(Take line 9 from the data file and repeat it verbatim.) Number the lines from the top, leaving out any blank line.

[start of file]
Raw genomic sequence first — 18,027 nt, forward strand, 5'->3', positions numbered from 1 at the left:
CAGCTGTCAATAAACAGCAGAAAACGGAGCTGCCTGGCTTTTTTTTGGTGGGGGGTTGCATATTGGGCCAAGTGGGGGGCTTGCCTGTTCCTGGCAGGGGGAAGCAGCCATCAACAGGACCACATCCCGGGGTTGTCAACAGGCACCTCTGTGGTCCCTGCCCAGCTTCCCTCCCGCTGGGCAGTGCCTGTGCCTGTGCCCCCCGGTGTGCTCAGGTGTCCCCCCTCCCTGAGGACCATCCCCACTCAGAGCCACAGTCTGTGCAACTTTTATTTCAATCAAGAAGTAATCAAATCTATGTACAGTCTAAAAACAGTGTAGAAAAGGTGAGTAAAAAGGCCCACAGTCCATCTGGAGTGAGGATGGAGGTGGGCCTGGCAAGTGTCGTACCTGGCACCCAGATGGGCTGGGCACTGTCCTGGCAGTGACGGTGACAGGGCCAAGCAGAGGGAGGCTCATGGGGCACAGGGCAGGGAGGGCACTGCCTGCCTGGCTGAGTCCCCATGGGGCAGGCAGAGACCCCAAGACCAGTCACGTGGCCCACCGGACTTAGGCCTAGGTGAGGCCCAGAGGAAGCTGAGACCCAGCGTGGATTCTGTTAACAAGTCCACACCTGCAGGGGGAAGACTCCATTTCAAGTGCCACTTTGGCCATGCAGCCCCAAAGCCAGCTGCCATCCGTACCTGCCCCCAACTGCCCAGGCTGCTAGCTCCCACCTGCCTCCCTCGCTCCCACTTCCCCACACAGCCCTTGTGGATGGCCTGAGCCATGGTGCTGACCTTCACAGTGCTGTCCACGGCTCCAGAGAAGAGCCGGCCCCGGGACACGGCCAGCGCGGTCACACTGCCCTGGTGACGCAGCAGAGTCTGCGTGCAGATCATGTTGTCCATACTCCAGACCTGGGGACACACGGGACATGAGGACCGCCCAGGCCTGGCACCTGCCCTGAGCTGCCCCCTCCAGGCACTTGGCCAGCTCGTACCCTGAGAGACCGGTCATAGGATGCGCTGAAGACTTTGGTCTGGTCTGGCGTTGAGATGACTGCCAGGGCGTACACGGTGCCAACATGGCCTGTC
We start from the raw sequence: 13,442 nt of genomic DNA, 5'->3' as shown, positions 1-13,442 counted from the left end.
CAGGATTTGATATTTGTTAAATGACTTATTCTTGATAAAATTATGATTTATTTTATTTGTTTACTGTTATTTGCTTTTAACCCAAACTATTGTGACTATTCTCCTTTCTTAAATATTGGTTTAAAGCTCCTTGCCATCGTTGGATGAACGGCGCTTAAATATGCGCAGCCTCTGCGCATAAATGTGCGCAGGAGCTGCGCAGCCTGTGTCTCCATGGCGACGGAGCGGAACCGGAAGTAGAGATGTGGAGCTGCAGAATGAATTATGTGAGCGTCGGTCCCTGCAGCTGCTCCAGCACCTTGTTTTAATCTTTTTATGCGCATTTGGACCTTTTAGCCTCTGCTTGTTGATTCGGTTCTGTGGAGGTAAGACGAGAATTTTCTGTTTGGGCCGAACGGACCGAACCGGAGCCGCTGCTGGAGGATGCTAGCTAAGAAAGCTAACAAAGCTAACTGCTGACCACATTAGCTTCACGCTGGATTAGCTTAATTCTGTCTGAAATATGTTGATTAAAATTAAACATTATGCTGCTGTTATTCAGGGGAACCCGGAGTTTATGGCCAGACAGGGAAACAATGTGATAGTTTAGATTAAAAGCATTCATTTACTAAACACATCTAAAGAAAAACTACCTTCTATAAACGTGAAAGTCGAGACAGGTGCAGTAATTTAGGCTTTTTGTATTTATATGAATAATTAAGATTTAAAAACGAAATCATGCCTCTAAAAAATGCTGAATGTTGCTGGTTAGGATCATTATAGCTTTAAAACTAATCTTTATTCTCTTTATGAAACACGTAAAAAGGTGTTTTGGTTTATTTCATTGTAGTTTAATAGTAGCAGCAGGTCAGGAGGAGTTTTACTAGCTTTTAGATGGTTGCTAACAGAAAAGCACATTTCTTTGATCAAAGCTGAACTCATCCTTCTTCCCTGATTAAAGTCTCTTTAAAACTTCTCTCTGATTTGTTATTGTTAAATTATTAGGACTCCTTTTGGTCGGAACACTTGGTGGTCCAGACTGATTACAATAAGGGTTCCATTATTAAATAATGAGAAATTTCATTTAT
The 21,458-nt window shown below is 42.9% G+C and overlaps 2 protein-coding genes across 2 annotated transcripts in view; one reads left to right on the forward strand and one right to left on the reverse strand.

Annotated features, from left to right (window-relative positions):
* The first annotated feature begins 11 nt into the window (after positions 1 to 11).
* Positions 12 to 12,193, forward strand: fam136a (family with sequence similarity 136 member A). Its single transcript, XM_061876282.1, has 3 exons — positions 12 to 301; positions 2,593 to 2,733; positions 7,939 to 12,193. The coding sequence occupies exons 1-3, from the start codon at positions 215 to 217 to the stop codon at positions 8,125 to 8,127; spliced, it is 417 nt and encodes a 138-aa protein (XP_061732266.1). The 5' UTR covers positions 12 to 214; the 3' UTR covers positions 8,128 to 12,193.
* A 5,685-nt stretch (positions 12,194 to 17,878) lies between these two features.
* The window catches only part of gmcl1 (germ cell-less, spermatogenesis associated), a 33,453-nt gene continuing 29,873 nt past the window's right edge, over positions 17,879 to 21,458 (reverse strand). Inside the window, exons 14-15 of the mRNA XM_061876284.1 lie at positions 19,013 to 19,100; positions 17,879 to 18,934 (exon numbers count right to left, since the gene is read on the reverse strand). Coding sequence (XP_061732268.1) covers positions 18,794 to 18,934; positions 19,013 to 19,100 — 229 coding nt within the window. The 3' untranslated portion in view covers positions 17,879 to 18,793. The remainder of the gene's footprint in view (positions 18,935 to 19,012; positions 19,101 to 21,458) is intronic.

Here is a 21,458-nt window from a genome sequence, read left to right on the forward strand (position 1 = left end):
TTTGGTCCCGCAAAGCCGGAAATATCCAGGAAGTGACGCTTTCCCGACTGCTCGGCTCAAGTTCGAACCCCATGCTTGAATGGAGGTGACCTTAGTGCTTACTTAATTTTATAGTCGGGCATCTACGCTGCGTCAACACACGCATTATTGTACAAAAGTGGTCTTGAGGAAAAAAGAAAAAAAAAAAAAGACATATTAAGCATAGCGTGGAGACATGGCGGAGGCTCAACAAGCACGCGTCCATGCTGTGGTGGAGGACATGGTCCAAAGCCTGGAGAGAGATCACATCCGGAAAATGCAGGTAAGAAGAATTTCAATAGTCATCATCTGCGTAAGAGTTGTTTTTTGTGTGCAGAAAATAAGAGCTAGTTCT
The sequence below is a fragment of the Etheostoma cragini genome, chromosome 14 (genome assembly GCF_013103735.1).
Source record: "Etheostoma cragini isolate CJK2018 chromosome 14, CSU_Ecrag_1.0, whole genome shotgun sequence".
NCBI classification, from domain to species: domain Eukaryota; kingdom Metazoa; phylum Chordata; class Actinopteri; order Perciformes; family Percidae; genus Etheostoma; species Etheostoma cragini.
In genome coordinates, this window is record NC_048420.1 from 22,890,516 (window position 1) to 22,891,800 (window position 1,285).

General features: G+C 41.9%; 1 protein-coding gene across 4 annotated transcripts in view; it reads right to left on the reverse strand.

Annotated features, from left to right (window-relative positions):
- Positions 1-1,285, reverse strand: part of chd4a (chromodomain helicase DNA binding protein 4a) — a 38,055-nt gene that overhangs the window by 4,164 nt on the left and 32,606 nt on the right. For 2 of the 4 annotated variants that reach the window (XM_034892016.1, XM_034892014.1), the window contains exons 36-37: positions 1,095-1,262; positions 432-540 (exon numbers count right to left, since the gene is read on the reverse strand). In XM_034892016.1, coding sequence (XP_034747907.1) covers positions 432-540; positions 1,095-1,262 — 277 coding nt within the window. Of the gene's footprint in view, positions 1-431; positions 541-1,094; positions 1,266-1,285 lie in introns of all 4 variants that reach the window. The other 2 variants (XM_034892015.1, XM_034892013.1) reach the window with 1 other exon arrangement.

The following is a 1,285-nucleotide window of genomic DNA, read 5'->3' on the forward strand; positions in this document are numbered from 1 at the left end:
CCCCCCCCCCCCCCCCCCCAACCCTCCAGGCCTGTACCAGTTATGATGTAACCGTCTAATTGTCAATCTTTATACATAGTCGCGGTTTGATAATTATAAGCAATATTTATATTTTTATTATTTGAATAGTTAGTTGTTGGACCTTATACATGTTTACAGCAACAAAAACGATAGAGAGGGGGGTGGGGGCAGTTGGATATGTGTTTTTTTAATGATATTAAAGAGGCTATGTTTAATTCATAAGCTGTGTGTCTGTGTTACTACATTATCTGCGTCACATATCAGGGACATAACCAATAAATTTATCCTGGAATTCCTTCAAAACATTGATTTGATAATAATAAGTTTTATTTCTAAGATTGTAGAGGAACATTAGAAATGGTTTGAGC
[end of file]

* A 5,685-nt stretch (positions 12,194 to 17,878) lies between these two features.